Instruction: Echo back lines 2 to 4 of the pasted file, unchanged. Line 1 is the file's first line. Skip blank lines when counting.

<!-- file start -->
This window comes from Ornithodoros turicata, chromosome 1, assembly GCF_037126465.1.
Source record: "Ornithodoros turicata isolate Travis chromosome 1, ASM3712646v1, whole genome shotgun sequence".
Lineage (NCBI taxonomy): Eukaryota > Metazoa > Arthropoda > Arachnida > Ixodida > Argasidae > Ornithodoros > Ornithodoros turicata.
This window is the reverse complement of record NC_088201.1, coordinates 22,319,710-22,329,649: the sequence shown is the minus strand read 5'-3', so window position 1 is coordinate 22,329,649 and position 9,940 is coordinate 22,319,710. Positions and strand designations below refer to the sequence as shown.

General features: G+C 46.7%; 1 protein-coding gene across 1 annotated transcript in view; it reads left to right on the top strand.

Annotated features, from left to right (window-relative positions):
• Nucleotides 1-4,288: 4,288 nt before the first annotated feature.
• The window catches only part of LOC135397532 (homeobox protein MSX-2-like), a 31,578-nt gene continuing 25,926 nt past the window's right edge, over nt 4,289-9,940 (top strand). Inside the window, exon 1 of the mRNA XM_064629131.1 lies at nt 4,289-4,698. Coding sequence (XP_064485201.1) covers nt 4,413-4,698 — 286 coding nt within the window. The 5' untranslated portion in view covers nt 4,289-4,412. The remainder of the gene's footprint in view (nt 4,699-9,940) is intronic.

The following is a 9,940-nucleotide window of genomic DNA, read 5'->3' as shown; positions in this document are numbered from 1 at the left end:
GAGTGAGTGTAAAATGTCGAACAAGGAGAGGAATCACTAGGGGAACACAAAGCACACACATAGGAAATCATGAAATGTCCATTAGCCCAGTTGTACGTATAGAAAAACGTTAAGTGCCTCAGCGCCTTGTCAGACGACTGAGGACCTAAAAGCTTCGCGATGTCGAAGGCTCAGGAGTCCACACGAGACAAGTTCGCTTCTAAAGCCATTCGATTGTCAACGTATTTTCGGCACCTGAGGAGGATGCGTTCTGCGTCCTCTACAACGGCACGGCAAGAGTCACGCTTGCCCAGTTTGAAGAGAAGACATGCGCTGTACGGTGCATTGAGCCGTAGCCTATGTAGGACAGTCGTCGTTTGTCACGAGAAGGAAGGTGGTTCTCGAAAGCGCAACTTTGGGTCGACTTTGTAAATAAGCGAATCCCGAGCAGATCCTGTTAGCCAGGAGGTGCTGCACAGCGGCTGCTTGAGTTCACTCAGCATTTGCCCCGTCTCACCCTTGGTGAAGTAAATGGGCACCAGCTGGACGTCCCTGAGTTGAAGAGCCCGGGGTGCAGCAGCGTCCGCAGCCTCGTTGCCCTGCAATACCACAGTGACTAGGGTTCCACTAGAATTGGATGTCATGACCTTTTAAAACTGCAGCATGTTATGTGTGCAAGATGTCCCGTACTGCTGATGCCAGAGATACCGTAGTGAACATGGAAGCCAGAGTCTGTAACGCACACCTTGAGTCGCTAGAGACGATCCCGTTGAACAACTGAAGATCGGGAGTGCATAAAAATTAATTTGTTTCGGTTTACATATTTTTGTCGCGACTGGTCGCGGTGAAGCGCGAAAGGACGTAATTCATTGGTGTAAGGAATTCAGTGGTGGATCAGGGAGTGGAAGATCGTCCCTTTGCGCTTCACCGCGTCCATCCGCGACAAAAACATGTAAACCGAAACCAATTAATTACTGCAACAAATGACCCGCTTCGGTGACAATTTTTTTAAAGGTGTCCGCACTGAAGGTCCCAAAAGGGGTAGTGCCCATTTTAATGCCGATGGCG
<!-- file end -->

Source record: "Ornithodoros turicata isolate Travis chromosome 1, ASM3712646v1, whole genome shotgun sequence".
Lineage (NCBI taxonomy): Eukaryota > Metazoa > Arthropoda > Arachnida > Ixodida > Argasidae > Ornithodoros > Ornithodoros turicata.
This window is the reverse complement of record NC_088201.1, coordinates 22,319,710-22,329,649: the sequence shown is the minus strand read 5'-3', so window position 1 is coordinate 22,329,649 and position 9,940 is coordinate 22,319,710. Positions and strand designations below refer to the sequence as shown.